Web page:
A couple of years ago, in the first lockdown. I passed a woman on the beach who was laying out the most beautiful arrangement of flowers in the sand. She stood for a few minutes and then silently turned and walked away. I knew I had witnessed a goodbye. Who, or what, I will never know. But the care with which she laid out the heart and the silence with which she left told their own story.
When I walked that way the next day, some of the flowers were still there, the incoming tide had not washed them away, and I wondered again, if she would come back to this place or was this a final goodbye…
When someone dies, every culture has the way to say goodbye.
The Māori have the Tangihanga – they bring the person home to the Marae – the home of the Iwi (tribe). They are laid out in their coffin on the floor of the meeting house, and everyone can come to pay the respects. Speeches are made, songs sung. They are never left alone over those days, and the tribe sleeps with them. People are welcomed and fed. Everyone is acknowledged. Often their photo is sent to other Marae, so those who could not make the journey can pay their respects. On the final day, there is often a service where the final prayers are made, and then they are laid to rest in the urupā (cemetery). A year later people gather again for the “unveiling”, when the headstone is revealed, and they are remembered once more. Mythology has it that once the person’s spirit has been honoured this way, it is free to travel to Te Rerenga Wairua, the “Leaping Place of Spirits”, found at the very Northern most tip of NZ; and they can return to their ancestral home… To me, it feels like a complete way to pay respects, grieve, and say goodbye.
The Catholic church has the Requiem Mass; very formal; comforting in its familiarity. But somehow devoid of that encompassing community embrace that other cultural funeral rites have. I think of the Irish Wake, where people gather and remember and celebrate the person’s life. More healing I think than mere incense and prayers.
When someone dies, or some tragic event takes place we often surround the people who are left behind. We offer support, words of sympathy, practical help. It is almost like we encircle them and let them grieve; trying to protect them from the world outside. But we all know grief is a long term process. And often we leave too soon. In this day and age of deadlines and timetables, we like neatness of process – but grief has its own timeline and cannot be rushed.
Often our support is limited to words. Distance prevents us from physically hugging, cooking a casserole, or vacuuming the house. When words are all we have, it can sometimes feel pretty inadequate. But when words are all we have, they are received with gratitude. It is the contact that it important. Letting those who are bereft know that they are not alone. Sometimes if you can’t find the words, sharing a memory that you have of their person, helps. It brings a bigger picture of the person they loved and reminds them that that person will live on in other memories; not just their own. The richness of a Wake is the tall tales; fond memories; snippets of a life that you knew but offering another facet to their lives. We all love it when others love the people we love….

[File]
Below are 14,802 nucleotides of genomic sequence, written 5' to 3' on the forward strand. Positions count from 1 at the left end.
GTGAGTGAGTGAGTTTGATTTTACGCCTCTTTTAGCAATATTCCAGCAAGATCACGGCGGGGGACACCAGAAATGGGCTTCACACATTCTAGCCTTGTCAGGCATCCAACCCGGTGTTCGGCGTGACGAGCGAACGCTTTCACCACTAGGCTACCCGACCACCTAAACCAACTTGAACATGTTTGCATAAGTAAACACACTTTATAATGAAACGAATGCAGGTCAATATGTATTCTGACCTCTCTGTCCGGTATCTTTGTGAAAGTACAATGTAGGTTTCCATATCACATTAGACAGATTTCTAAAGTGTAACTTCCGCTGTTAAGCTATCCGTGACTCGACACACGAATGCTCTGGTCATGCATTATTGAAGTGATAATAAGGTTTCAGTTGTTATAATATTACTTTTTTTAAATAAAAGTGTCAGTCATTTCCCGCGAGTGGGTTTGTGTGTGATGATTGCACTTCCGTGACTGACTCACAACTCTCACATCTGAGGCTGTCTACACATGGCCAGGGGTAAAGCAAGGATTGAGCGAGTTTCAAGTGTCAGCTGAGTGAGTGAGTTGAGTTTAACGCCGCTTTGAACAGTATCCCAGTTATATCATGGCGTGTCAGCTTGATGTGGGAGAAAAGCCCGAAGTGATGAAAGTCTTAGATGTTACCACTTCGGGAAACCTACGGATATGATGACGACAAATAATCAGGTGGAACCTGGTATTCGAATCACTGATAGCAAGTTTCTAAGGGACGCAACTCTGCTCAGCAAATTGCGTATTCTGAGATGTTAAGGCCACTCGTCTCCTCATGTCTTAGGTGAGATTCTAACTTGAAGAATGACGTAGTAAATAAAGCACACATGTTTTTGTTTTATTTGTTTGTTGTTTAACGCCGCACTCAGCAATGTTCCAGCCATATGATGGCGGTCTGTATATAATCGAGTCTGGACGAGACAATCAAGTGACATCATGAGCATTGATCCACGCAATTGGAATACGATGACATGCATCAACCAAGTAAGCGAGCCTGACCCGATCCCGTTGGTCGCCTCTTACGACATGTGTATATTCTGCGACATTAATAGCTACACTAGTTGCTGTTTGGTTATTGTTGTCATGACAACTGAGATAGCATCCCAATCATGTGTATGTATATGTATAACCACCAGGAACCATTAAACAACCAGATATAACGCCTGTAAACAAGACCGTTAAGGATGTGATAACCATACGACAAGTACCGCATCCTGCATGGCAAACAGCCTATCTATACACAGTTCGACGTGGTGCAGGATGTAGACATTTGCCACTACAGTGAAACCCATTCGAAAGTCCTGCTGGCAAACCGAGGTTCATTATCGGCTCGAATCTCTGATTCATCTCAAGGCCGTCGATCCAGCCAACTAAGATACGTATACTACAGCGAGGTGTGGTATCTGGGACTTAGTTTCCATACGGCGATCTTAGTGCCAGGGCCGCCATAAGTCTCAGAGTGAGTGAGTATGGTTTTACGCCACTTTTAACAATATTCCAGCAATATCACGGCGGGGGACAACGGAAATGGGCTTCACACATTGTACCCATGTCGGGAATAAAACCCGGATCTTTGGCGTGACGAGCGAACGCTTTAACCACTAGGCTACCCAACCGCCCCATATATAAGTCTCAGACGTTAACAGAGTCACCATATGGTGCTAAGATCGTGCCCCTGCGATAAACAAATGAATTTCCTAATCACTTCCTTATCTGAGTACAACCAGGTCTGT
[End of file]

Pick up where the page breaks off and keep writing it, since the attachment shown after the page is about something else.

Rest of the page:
I often ponder tho, how we grieve those passings that aren’t obvious. A miscarriage; a loss of a life dream; a friendship…. There is no rite, no ritual; and yet the loss is still there. The grieving process demands our attention. I had 2 miscarriages, and a stillbirth. 1 Miscarriage and the loss of Baby Bridie, everyone knew about. And some people were brilliant; others however did not know what to say, so said nothing. Which was ok. But I felt it was an event that I was given a very short time limit to get over. When you lose a baby – no matter where in the pregnancy is happens, you lose not just a baby, but the future you had already started living. And given that up to 1 in 4 pregnancies end before their due, that is a lot of untalked about stuff….
Sometimes the thing you grieve is the end of a relationship. The “biggies” – divorce and separation are often public. Again, some people will circle you with their actions and their words. Helping you adjust to a life you hadn’t imagined living. But some relationships just fade, or you choose to walk away because that is what is best for you. Like the miscarriage of a non-announced pregnancy; there is no outpouring of support; no gathering; no acknowledgment of your loss. You hide your grief, and “get on with life”. But that loss still needs to process…So how?
Of course, talking to close friends and whanau is paramount. But I have found it helps to Do something. Because I write, I often write a letter, or journal. Sometimes I plant something in the garden – it gives me a place to go. Sometimes its as simple as standing on the beach or a place where their memory is strongest, and saying goodbye.
We are creatures who need to say goodbye. And I have learned to give myself time. “Feel all the feels” as a friend is wont to say. Acknowledge to yourself that you have lost something dear. Let it be ok to be sad.
When our dear old dog Milly left us at the end of last year; we waited until we were all together and quietly sprinkled her ashes at the beach. Watching the incoming tide send her on her way, I was reminded of all the walks we had – when I had to chase her off the nearby golf course, or out of someone’s picnic – and it felt right. As a whanau we said our goodbyes.
Maybe that is the crux of working on grief – working out the best way to say goodbye…
Waiho kia tang ahau
Ki taku tūpāpaku;
Kāpā he uru tī e pihi ake
Let me weep for my deceased
They are not like the head of a cabbage tree that regrows